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GOP Aggressively Pursues Hispanics
By Al Cardenas
November 29, 2001
There has been much discussion of late regarding a perceived decline in the involvement of the Central Florida Hispanic community, in everything from local redistricting to mayoral races. To the extent this is true, much of it can be traced back to the empty promises of the Democratic Party. The Democrats have been making some very large promises to Hispanic candidates to get them on the ballot. Then, when the rubber meets the road, the promises are broken and the candidate loses, sometimes leaving a bitter taste in the community.
At the Republican Party of Florida, we're heavily involved in our mission of garnering increased support from the Hispanic community. We want much more than Hispanic voters. We want the community to be deeply involved in every level of the Republican Party, from volunteers to campaign managers to local officials and candidates and elected officials serving in Tallahassee. In other words, winning the hearts and votes of a community has to be done from the ground up, and it starts with keeping your promises.
The recent mayoral race in Deltona has been used as an example of a reduction of Hispanic interest. In fact, it's a great example of broken Democrat promises.
Joe Perez was recruited by the Florida Democratic Party to change his voter registration from Republican and run for mayor as a Democrat. The Democrats made thousands of dollars in campaign promises to Perez. They wanted to use him as a public-relations tool, to hold him up as an example of what happens when ex-Republicans run for office as Democrats.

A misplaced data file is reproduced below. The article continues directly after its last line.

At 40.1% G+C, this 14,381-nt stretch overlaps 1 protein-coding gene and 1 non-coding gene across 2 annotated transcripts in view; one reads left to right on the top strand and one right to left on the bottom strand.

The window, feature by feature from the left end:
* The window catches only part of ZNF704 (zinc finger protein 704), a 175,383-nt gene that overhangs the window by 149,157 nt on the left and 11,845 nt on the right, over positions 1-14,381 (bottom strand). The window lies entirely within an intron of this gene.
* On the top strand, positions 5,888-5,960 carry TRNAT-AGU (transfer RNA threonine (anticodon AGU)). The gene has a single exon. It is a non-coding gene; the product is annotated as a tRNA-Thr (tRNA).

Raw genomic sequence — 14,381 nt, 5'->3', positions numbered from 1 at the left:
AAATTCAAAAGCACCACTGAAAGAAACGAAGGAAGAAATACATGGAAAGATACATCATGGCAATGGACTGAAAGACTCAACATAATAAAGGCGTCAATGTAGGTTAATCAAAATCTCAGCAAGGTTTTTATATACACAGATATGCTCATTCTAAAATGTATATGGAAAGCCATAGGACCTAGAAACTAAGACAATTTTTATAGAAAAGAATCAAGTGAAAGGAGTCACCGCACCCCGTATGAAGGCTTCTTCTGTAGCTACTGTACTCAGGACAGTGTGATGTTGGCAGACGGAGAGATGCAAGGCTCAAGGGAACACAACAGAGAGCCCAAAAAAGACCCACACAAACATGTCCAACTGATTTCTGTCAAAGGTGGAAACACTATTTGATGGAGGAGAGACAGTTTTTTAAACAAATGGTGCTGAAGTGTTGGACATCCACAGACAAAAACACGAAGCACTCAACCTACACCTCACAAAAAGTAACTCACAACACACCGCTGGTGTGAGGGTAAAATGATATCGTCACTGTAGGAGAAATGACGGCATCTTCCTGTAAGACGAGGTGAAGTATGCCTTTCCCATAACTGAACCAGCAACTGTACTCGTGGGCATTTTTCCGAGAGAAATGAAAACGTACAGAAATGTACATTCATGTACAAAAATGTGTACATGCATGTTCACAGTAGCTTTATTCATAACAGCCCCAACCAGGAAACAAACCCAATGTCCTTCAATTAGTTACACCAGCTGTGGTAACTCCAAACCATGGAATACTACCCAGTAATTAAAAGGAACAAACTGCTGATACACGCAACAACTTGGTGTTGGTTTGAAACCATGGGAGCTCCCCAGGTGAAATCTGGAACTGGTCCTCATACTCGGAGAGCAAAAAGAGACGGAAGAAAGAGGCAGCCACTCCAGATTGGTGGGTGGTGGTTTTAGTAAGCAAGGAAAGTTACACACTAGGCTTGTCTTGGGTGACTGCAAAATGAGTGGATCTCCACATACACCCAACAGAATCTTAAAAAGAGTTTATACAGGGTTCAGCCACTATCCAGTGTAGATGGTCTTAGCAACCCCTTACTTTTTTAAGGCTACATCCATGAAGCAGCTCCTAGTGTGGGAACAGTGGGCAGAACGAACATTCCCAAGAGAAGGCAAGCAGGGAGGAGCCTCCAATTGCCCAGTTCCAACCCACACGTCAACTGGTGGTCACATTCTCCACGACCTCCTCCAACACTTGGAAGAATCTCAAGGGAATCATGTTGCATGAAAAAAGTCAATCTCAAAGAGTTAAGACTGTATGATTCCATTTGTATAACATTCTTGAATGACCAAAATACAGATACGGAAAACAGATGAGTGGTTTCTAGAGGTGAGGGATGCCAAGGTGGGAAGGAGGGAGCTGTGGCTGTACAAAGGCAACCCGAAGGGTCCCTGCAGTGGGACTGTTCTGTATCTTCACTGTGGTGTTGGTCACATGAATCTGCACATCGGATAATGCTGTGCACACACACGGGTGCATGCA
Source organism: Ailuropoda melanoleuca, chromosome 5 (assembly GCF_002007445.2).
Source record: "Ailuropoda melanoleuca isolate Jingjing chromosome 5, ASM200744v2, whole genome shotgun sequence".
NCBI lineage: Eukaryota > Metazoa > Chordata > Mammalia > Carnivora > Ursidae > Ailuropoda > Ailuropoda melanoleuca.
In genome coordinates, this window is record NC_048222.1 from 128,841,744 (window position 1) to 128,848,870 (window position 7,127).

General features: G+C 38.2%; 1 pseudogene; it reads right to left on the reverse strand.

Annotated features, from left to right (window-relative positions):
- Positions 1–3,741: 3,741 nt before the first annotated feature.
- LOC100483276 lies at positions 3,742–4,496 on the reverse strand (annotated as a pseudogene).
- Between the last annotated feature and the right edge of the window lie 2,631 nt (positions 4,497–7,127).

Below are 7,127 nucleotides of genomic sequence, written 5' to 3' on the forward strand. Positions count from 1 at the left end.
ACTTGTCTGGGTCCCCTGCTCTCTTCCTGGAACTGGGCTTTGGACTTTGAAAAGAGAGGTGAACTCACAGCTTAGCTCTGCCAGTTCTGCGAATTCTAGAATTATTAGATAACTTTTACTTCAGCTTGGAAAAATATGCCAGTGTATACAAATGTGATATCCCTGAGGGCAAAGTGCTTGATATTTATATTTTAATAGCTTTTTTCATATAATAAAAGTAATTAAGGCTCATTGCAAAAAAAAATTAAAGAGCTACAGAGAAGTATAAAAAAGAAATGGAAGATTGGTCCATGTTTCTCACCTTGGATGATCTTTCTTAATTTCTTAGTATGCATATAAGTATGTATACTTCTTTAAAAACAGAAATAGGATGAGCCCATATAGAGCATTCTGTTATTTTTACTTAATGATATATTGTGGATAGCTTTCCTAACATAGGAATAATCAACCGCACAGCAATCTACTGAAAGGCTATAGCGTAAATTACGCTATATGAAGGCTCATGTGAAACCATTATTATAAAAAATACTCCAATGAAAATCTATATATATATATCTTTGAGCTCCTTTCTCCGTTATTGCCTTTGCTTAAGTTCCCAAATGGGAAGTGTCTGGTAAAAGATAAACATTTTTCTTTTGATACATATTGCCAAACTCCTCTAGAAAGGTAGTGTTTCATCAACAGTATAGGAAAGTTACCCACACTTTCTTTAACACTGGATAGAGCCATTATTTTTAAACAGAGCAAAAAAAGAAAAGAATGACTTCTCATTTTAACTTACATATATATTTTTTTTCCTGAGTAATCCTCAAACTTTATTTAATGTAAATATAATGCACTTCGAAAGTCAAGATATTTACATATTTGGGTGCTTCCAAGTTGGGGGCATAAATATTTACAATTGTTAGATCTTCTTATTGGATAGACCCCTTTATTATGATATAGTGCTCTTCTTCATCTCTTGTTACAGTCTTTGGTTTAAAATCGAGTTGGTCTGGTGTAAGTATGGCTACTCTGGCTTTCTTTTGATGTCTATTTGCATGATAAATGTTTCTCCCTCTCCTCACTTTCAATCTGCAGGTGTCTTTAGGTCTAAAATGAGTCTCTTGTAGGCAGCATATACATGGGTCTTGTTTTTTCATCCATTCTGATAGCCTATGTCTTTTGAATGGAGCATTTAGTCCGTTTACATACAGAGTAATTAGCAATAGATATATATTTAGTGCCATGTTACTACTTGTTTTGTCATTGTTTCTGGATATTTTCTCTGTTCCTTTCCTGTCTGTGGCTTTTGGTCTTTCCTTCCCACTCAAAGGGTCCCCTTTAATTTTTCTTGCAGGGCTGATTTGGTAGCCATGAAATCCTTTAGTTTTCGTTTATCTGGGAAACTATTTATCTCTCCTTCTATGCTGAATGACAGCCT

It was a fool's errand. The Republican mayor running for re-election was a popular figure and more qualified than Perez. When the Democrats broke their promise of support, the mayor's re-election turned into a landslide. It really has less to do with lack of Hispanic interest than with the inability of the Democratic Party to make good on its commitments.
At the Republican Party of Florida, we don't make empty promises to candidates. When we make a commitment, it's as good as done. It's the only way to conduct business, and it's one reason why we're gaining ground in the Hispanic community, and will continue to do so.
It took about 20 years for Miami-Dade County's Hispanics to have their political presence felt in a major way. In 1980, more than a third of Miami-Dade's population was of Hispanic origin, yet only a handful of gubernatorial appointments were all the community had to show for it; not a single state senator, representative or member of Congress. Today, two of three members of Congress, six of 13 members of the County Commission, half of the county's legislators, dozens of mayors, city council members and judges are Hispanic.
The Hispanic community in Central Florida is now where Miami-Dade Hispanics were in 1980 -- at the gates of opportunity. The Republican Party is looking for committed Hispanic men and women to help make a quantifiable leap in political representation. We are confident that the opportunities abound and the time is now.
Al Cardenas is the chairman of the Republican Party of Florida.